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Payment Information for Subcontractors on Federal Projects


Written by: Roderick Sumpter and John Terhaar

You are a subcontractor performing a scope of work on a federal construction project. The prime contractor is an out-of-town firm with offices all over the country.

You’ve been working diligently on the project but due to various issues, the project is behind schedule. You have now submitted three payment applications and heard nothing about them.

It’s been almost four months since you received payment. When you ask the Prime Contractor about it you get seemingly evasive answers. All of a sudden, you are getting emails stating that you are not adequately manning the project and a lack of staffing is contributing to project delays. When you go to the weekly meetings, everything seems to be normal business, no discussion of manning issues, and even more confusing, you’re not even on the critical path. The lack of payment is starting to have an effect on your ability to procure manpower and you cannot get the Prime to give you a status on your payment.

Sound familiar?

Seeking Payment as a Federal Subcontractor

When it comes to Federal Construction Projects, it’s a story as old as time… or at least as old as Miller Act payment bonds, and if it sounds like what you are experiencing, then you need to act fast. Federal Construction is not like normal commercial construction. The tools that a subcontractor has to ensure payment are limited with strict timelines. Documentation is very important. If it’s been two months or longer since you have received a payment from the Prime, seek counsel immediately because you may need to act quickly to preserve your rights. Contact us today to learn how we can assist you.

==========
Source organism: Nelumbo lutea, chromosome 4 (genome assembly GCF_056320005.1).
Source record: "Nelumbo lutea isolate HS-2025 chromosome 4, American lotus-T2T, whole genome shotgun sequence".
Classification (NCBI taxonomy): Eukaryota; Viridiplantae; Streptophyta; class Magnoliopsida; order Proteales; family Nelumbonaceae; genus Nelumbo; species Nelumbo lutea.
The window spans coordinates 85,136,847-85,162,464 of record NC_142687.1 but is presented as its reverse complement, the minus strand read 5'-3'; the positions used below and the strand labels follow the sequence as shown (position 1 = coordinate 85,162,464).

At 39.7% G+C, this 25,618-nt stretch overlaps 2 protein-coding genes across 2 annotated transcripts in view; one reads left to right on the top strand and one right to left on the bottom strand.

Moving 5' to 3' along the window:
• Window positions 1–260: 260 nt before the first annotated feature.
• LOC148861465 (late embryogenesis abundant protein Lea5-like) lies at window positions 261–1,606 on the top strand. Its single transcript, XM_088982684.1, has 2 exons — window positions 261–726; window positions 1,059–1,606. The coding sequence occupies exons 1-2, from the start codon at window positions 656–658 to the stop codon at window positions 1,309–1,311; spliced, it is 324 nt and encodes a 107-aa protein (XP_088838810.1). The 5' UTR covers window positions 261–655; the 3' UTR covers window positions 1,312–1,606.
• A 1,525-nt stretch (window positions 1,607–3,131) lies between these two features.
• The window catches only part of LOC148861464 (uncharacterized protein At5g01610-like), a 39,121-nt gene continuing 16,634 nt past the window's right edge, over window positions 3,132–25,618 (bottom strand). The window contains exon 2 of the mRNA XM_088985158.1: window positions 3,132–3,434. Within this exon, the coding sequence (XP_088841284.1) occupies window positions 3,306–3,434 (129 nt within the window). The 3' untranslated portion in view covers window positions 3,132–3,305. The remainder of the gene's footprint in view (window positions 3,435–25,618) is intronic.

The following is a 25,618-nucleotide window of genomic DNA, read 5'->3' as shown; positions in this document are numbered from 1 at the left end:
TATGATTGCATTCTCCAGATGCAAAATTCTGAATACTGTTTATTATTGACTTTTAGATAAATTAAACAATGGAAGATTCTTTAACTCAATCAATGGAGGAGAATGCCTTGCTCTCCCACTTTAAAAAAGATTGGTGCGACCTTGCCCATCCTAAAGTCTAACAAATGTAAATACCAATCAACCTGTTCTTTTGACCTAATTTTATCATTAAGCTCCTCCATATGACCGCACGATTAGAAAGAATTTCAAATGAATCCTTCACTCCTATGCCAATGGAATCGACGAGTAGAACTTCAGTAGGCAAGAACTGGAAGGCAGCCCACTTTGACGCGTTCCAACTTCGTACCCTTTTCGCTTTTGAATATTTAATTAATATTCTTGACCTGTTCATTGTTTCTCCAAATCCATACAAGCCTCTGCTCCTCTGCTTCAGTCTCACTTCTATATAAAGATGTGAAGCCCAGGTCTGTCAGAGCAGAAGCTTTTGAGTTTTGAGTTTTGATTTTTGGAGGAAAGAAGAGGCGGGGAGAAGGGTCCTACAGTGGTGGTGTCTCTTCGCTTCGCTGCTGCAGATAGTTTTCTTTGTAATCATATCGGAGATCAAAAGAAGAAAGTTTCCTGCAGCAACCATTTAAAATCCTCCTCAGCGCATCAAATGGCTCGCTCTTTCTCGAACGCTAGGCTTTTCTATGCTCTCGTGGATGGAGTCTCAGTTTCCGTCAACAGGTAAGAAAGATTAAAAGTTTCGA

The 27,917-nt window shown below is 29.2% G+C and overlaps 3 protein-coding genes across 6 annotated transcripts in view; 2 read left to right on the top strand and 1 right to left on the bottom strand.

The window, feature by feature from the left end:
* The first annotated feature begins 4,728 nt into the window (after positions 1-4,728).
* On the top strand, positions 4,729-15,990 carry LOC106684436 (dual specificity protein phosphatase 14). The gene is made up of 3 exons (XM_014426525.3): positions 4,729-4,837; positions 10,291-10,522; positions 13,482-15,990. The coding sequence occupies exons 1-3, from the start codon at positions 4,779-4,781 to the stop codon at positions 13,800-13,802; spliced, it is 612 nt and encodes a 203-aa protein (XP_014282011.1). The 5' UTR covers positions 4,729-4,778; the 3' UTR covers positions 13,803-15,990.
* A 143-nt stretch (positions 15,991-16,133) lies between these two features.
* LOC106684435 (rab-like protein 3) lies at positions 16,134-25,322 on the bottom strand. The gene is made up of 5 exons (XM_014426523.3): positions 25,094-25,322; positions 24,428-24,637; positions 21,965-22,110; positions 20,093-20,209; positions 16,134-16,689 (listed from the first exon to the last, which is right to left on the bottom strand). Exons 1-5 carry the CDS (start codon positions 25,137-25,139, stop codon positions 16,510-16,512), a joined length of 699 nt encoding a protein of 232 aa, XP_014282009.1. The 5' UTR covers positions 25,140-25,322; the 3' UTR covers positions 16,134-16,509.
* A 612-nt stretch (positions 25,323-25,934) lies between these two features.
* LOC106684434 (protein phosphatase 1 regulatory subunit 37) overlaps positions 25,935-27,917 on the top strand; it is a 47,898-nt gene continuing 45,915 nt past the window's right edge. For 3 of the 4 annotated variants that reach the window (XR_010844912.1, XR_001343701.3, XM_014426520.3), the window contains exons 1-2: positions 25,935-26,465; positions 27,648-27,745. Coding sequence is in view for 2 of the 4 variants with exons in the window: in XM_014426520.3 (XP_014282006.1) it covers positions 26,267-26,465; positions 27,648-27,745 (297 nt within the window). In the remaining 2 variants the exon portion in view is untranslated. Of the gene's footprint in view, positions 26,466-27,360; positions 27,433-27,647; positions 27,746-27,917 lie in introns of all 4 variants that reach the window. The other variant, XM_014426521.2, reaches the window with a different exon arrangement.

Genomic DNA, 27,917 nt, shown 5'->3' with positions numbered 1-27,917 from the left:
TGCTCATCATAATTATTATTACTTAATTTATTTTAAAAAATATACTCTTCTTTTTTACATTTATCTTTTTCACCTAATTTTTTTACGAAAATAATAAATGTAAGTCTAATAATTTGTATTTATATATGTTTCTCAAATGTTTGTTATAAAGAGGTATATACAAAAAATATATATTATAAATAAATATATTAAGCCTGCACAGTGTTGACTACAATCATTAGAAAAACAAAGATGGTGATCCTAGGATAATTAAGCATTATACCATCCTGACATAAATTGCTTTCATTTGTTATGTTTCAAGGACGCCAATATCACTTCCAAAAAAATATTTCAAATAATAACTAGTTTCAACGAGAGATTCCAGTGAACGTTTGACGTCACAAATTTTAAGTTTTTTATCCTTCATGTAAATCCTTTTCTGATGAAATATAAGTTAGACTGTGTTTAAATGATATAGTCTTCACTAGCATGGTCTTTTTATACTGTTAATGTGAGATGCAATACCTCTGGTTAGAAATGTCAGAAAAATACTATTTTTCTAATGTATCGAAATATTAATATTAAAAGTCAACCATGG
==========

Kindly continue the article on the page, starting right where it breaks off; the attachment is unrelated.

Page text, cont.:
The Prime Contractor has no incentive to allow its Subcontractors to participate in direct conversations with the Government. But you don’t need to see the Prime contract to know what’s in that contract. All of the meaningful terms can be found in the Federal Acquisition Regulation. If you know how that contract operates, then you have a better idea of when the story you are receiving from the Prime Contractor simply does not make sense.